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Controversies in Neurology
September 1999

Is There Still a Role for Intravenous Heparin in Acute Stroke?Yes

Author Affiliations

From the Neurology Department, University of Heidelberg, Heidelberg, Germany.

 

VLADIMIRHACHINSKIMD, FRCPC, DSC

Arch Neurol. 1999;56(9):1159-1160. doi:10.1001/archneur.56.9.1159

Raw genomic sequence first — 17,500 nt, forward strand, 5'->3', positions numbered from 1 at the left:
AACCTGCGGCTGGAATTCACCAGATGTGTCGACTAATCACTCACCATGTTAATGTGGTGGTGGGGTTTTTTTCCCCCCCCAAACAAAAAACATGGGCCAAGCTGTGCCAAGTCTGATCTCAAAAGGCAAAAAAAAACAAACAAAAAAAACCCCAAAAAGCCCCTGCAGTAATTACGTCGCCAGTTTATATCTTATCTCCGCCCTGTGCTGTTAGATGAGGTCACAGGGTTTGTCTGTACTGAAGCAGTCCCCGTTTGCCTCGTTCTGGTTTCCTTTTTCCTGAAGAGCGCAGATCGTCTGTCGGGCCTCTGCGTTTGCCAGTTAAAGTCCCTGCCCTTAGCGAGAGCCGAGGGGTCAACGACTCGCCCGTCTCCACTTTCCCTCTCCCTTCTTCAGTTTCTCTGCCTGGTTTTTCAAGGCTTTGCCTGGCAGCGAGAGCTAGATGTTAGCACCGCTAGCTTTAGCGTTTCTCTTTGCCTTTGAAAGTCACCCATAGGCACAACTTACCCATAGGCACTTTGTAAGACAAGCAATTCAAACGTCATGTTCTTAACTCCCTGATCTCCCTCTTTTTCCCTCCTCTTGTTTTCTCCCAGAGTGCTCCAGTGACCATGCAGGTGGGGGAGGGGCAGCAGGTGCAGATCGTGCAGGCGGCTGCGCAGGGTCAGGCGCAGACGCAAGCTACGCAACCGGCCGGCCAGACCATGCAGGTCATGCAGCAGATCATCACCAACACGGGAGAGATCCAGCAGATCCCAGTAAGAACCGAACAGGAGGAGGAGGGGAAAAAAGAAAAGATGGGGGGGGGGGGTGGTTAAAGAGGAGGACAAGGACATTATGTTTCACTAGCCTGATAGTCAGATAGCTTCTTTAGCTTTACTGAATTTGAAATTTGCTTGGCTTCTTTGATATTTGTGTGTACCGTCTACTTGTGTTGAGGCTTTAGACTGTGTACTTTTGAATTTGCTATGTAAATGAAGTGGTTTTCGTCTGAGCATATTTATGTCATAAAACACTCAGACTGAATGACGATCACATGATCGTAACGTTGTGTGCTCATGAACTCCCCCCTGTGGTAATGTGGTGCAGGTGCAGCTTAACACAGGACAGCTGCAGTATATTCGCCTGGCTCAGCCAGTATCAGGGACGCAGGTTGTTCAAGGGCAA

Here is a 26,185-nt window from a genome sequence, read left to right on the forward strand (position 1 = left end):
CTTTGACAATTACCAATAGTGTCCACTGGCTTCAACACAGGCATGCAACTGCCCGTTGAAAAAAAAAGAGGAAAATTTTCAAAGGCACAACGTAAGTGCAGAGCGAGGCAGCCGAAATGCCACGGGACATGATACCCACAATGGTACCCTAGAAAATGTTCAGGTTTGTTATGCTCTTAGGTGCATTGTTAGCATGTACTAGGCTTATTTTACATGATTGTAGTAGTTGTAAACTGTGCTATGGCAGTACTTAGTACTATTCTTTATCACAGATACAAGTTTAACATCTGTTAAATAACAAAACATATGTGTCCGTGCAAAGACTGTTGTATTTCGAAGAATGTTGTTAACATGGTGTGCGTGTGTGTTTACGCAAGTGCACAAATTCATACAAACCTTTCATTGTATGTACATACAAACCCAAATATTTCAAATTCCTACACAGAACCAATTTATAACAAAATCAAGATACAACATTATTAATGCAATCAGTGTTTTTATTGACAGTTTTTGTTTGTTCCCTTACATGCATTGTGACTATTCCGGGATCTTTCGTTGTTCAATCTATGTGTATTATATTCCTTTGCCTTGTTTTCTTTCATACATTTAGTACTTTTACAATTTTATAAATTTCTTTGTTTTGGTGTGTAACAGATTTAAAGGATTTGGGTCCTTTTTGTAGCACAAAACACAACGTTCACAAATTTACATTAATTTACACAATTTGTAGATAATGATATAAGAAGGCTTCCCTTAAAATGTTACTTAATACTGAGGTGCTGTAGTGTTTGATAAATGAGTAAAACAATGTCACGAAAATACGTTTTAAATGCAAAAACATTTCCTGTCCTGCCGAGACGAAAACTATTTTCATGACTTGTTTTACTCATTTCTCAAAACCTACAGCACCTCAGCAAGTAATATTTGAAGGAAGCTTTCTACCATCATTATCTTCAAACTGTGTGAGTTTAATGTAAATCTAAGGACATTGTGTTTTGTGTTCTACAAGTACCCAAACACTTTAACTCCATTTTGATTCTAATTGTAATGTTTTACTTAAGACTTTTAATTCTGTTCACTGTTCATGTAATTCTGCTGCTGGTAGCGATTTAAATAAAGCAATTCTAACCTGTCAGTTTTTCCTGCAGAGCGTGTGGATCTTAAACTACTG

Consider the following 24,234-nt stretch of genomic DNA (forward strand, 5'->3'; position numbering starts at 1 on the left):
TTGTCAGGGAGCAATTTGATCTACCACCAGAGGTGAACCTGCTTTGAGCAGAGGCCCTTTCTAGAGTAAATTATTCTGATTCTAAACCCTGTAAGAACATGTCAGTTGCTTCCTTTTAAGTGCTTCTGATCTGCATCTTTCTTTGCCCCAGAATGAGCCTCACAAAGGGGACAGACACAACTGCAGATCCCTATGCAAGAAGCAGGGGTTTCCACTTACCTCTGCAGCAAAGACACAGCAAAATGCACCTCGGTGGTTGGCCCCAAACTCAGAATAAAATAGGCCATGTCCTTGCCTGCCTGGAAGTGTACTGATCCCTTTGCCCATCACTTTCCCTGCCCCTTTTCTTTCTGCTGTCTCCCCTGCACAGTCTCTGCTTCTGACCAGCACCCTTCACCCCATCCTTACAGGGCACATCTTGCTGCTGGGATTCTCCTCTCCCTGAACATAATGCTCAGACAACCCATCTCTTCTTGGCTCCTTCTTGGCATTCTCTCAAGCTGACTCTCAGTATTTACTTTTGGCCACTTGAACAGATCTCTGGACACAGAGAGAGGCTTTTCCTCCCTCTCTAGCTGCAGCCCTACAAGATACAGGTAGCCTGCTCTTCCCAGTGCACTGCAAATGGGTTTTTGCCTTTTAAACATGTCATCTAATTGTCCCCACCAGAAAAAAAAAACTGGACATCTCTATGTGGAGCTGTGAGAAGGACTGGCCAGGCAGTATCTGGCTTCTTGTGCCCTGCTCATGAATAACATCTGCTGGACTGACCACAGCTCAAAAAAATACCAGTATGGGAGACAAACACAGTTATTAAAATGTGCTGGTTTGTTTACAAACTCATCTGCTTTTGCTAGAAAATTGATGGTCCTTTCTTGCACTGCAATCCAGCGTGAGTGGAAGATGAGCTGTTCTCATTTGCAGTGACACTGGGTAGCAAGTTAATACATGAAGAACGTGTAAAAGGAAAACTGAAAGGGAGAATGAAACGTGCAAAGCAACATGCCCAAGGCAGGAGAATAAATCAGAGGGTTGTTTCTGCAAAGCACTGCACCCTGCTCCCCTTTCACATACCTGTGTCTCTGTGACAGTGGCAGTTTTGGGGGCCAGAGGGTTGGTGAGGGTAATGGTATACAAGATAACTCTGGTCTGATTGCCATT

INTRAVENOUS (IV) heparin was frequently considered a treatment option in acute ischemic stroke. However, only limitation of thrombus growth and facilitation of spontaneous endogenous thrombolysis are reasons to believe in its value in treating the index stroke. Most clinicians nowadays agree that the use of heparin, either IV or subcutaneously (SC), prevents deep venous thrombosis and pulmonary embolism.1However, the question remains whether heparin does prevent recurrent stroke. In view of the potential hemorrhagic complications and heparin-induced thrombocytopenia, early treatment with IV heparin has always been a matter of controversy. In 1994, the Stroke Council of the American Heart Association did not recommend heparin because data about safety and efficacy were insufficient and conflicting.1Nevertheless, in the absence of other acute treatment options and with proved primary and secondary preventive effects of oral anticoagulation in cardioembolic stroke, IV heparin was frequently applied in several parts of the world.

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